Crooked Kingdom by Leigh Bardugo – Book Review

22299763Is it pessimistic to say that I wanted to hate this book? It’s a sequel, there’s a certain amount of expectation there knowing that it’s a sequel. It’s supposed to be bad. It’s supposed to try and wrap everything up in a neat little bow, but the bow is made from lion mane still attached to the lion. Most sequels are bad.

Crooked Kingdom is not.

Synopsis (from – Kaz Brekker and his crew have just pulled off a heist so daring even they didn’t think they’d survive. But instead of divvying up a fat reward, they’re right back to fighting for their lives. Double-crossed and left crippled by the kidnapping of a valuable team member, the crew is low on resources, allies, and hope. As powerful forces from around the world descend on Ketterdam to root out the secrets of the dangerous drug known as jurda parem, old rivals and new enemies emerge to challenge Kaz’s cunning and test the team’s fragile loyalties. A war will be waged on the city’s dark and twisting streets―a battle for revenge and redemption that will decide the fate of magic in the Grisha world. 

Rating: 5/5

My thoughts – I am a huge fan of the Six of Crow series. My reaction to the end of the first novel made me want to throw a table. Cliffhangers are the worst and Leigh Bardugo gave us the worst cliffhanger of all; ending the first story where these band of misfits get swindled from their money and one of their own gets kidnapped.


I needed to know what happens to Inej and Kaz, and Matthias and Nina, and does Jesper and Wylan ever hook up because that would be so precious!

All these moments hanging on the balance for only a few months (because I read the book earlier this summer) and then culminated to this final book. When I opened my delivery box, all I can see is the cover. The color palette on the front of the book were these dusty sand and black with a huge crow trying to gain altitude almost reaching out above you.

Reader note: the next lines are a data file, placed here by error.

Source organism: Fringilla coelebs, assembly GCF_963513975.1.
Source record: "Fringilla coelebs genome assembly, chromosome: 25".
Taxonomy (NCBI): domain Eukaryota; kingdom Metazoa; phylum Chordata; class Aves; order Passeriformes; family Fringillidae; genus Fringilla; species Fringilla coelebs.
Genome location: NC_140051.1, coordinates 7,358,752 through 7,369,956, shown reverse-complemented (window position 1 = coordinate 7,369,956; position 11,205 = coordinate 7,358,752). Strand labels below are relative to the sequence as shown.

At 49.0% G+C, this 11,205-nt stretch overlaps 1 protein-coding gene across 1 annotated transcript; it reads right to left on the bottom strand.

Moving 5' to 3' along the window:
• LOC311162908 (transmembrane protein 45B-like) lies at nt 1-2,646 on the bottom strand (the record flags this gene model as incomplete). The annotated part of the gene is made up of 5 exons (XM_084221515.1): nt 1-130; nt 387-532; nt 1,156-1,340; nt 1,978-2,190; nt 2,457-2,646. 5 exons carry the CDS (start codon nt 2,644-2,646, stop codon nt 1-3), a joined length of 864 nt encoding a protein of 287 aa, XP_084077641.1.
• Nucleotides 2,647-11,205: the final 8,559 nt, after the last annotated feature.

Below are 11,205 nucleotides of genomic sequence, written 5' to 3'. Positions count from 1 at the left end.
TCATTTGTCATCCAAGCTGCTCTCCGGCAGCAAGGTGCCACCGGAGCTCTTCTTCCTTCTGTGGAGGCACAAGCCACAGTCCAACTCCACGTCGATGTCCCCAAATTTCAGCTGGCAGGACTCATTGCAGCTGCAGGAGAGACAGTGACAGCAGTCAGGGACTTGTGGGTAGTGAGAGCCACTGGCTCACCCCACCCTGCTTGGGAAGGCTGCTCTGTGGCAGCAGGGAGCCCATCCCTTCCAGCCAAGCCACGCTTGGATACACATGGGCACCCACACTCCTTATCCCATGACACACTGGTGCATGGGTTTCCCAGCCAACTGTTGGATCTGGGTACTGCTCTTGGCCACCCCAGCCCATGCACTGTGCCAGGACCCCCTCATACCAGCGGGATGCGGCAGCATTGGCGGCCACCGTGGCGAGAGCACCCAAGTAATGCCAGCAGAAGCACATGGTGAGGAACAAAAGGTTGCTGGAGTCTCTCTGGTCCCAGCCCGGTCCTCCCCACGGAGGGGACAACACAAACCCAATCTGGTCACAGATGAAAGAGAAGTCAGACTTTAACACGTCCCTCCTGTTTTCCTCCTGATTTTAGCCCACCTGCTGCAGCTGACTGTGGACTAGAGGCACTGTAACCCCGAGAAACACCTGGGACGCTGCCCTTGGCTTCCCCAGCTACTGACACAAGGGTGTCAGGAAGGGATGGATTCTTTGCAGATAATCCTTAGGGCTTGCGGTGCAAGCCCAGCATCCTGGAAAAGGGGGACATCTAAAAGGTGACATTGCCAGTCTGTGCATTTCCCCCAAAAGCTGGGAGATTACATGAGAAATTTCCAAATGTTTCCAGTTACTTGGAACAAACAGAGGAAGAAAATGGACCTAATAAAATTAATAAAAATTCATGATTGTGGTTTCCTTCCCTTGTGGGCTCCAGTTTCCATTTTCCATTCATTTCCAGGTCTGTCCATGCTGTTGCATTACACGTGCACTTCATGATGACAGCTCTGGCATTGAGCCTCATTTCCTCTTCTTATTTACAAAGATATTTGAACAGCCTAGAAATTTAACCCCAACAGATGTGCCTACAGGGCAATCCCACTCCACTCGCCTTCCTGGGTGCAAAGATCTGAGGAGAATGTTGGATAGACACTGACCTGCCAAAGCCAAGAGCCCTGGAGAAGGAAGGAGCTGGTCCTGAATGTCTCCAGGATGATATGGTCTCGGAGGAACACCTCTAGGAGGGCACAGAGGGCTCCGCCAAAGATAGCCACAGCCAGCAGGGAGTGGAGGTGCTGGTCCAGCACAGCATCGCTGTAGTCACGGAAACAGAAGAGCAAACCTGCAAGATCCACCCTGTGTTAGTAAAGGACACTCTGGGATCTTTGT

Then, you see the red-stained edges. I’ve gotten books with deckled edges and I know the Bible comes with that special gold edge, but not red. Such a sexy book.


I pushed all my books aside and made room for Crooked Kingdom to take me back to Ketterdam and fix all that is wrong in the world.

And wow, did Leigh Bardugo deliver.

While I could complain that the story was a little too long for me, it’s negligible. I don’t think Leigh Bardugo could cut out any step within this process especially since she has the ability to reconnect those moments together at the end.

Maybe there were people who lived those lives. Maybe this girl was one of them. But what about the rest of us? What about the nobodies and the nothings, the invisible girls? We learn to hold our heads as if we wear crowns. We learn to wring magic from the ordinary. That was how you survived when you weren’t chosen, when there was no royal blood in your veins. When the world owed you nothing, you demanded something of it anyway.

Her style of writing is poetic. Each moment for the characters is representative of something in their lives. It could be an insecurity or it could be their greatest strength, but Leigh Bardugo doesn’t leave you in the dark about any of it. The best part is that she doesn’t take 5 books for you to find out. She’s upfront and genuine and actually somewhat like this crew of misfits she’s created.

You can also always expect a surprise from her at the end of the novel. While things did work out for everyone in the end (sorry about that little spoiler), it’s the journey to the end that really matters. You see that these aren’t just some ordinary thieves, that there’s a small ounce of humanitarian-ism in each of them and despite the world dealing them a pretty nasty hand, they’re able to smile with each other and commiserate together.

No mourners, no funerals. Another way of saying good luck. But it was something more. A dark wink to the fact that there would be no expensive burials for people like them, no marble markers to remember their names, no wreaths of myrtle and rose.


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